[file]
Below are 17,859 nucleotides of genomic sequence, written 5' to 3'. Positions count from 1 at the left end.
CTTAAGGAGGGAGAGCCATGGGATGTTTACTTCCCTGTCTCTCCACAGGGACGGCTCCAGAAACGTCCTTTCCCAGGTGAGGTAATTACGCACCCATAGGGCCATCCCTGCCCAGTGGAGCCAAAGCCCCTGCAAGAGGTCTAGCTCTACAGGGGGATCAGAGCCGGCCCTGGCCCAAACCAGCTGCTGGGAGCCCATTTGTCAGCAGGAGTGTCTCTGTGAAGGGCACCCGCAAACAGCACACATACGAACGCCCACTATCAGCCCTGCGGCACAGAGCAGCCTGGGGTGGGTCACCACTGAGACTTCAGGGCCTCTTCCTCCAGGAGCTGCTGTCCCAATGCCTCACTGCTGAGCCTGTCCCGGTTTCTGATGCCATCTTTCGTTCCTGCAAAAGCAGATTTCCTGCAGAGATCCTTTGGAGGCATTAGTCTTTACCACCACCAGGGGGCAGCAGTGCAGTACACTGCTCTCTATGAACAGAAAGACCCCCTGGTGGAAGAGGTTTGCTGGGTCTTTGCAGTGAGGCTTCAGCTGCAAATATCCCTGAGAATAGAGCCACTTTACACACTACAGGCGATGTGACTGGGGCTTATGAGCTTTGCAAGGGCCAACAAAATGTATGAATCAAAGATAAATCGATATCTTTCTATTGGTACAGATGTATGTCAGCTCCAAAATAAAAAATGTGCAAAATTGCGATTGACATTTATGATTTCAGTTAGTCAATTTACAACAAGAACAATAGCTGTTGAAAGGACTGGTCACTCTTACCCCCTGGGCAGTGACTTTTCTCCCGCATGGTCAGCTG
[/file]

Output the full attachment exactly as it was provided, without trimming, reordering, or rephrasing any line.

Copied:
Below are 17,859 nucleotides of genomic sequence, written 5' to 3'. Positions count from 1 at the left end.
CTTAAGGAGGGAGAGCCATGGGATGTTTACTTCCCTGTCTCTCCACAGGGACGGCTCCAGAAACGTCCTTTCCCAGGTGAGGTAATTACGCACCCATAGGGCCATCCCTGCCCAGTGGAGCCAAAGCCCCTGCAAGAGGTCTAGCTCTACAGGGGGATCAGAGCCGGCCCTGGCCCAAACCAGCTGCTGGGAGCCCATTTGTCAGCAGGAGTGTCTCTGTGAAGGGCACCCGCAAACAGCACACATACGAACGCCCACTATCAGCCCTGCGGCACAGAGCAGCCTGGGGTGGGTCACCACTGAGACTTCAGGGCCTCTTCCTCCAGGAGCTGCTGTCCCAATGCCTCACTGCTGAGCCTGTCCCGGTTTCTGATGCCATCTTTCGTTCCTGCAAAAGCAGATTTCCTGCAGAGATCCTTTGGAGGCATTAGTCTTTACCACCACCAGGGGGCAGCAGTGCAGTACACTGCTCTCTATGAACAGAAAGACCCCCTGGTGGAAGAGGTTTGCTGGGTCTTTGCAGTGAGGCTTCAGCTGCAAATATCCCTGAGAATAGAGCCACTTTACACACTACAGGCGATGTGACTGGGGCTTATGAGCTTTGCAAGGGCCAACAAAATGTATGAATCAAAGATAAATCGATATCTTTCTATTGGTACAGATGTATGTCAGCTCCAAAATAAAAAATGTGCAAAATTGCGATTGACATTTATGATTTCAGTTAGTCAATTTACAACAAGAACAATAGCTGTTGAAAGGACTGGTCACTCTTACCCCCTGGGCAGTGACTTTTCTCCCGCATGGTCAGCTG